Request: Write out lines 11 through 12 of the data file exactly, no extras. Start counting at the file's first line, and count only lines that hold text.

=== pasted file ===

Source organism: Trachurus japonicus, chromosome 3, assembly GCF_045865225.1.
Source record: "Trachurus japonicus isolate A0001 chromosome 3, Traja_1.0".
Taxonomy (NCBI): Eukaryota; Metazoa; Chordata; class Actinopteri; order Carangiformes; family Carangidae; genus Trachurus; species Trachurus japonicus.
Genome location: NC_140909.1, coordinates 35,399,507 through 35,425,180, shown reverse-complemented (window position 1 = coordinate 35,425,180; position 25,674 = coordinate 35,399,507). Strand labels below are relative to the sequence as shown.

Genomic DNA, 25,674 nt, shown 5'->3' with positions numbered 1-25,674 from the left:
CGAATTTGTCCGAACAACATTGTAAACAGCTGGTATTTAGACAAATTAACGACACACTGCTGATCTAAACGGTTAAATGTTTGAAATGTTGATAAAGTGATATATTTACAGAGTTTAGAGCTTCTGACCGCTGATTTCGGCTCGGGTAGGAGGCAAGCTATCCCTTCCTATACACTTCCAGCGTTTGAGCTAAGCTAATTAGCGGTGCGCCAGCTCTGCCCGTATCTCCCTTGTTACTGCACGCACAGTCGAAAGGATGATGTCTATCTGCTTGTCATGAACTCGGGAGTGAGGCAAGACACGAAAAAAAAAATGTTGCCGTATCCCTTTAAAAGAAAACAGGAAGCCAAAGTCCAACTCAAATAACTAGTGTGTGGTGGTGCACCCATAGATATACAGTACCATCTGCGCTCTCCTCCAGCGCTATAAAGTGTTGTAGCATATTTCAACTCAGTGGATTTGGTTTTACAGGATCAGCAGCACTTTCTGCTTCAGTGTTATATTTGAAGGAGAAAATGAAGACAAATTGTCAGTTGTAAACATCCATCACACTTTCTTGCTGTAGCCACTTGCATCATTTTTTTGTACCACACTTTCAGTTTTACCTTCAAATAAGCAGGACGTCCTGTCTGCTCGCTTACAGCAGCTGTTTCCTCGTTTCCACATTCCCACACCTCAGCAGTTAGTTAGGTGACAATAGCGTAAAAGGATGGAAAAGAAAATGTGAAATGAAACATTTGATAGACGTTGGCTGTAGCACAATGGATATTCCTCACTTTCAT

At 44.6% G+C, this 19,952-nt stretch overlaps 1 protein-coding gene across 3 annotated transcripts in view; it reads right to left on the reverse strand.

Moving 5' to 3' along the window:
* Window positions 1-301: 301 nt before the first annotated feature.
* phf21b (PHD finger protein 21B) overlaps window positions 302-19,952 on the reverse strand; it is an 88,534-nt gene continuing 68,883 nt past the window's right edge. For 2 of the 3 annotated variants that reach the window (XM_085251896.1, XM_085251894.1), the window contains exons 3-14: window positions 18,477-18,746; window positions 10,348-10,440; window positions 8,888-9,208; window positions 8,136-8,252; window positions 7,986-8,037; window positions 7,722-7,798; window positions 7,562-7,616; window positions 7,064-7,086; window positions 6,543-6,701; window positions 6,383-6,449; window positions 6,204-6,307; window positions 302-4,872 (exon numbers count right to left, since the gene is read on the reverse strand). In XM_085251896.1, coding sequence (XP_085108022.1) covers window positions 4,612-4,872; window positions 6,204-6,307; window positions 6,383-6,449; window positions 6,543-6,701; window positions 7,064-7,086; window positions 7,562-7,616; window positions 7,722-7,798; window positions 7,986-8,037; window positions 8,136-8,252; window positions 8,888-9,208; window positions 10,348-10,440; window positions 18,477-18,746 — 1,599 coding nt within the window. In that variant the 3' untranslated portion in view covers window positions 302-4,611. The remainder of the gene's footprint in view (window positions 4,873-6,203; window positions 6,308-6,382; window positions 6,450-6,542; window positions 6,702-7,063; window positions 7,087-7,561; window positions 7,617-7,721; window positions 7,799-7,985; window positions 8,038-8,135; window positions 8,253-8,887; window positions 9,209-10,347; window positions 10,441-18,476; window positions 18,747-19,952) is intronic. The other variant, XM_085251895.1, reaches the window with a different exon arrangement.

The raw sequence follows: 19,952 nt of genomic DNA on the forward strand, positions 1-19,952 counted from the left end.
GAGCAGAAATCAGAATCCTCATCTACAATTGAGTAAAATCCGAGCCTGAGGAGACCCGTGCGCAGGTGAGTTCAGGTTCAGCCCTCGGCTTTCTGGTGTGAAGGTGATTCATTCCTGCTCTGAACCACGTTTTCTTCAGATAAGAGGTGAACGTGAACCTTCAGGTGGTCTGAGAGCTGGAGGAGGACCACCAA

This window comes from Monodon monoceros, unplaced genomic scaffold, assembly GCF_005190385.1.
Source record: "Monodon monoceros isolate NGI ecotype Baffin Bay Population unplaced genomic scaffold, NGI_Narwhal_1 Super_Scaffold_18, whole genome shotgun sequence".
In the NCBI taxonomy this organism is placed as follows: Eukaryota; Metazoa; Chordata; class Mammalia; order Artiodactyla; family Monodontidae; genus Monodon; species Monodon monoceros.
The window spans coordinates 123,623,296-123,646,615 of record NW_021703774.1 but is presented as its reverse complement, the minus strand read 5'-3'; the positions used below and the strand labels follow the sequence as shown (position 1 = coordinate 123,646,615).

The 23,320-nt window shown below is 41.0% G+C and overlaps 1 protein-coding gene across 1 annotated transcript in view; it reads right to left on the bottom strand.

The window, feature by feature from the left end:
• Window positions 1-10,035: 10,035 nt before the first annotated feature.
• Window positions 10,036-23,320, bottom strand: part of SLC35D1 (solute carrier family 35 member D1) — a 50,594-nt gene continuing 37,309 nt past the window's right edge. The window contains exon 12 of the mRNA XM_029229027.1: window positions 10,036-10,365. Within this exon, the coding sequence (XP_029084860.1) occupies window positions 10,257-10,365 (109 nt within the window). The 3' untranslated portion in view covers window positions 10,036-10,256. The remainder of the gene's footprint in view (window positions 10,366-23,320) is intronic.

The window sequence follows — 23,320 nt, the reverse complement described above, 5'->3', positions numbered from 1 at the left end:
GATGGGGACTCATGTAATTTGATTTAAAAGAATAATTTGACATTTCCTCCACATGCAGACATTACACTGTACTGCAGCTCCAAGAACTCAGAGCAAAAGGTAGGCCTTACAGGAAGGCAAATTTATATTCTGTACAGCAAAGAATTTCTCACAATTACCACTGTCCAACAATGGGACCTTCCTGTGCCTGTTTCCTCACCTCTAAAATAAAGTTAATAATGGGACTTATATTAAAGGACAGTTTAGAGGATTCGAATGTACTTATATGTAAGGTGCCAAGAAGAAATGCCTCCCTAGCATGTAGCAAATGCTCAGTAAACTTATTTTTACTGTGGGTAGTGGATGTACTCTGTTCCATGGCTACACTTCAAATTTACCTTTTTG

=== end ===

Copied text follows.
The raw sequence follows: 19,952 nt of genomic DNA on the forward strand, positions 1-19,952 counted from the left end.
GAGCAGAAATCAGAATCCTCATCTACAATTGAGTAAAATCCGAGCCTGAGGAGACCCGTGCGCAGGTGAGTTCAGGTTCAGCCCTCGGCTTTCTGGTGTGAAGGTGATTCATTCCTGCTCTGAACCACGTTTTCTTCAGATAAGAGGTGAACGTGAACCTTCAGGTGGTCTGAGAGCTGGAGGAGGACCACCAA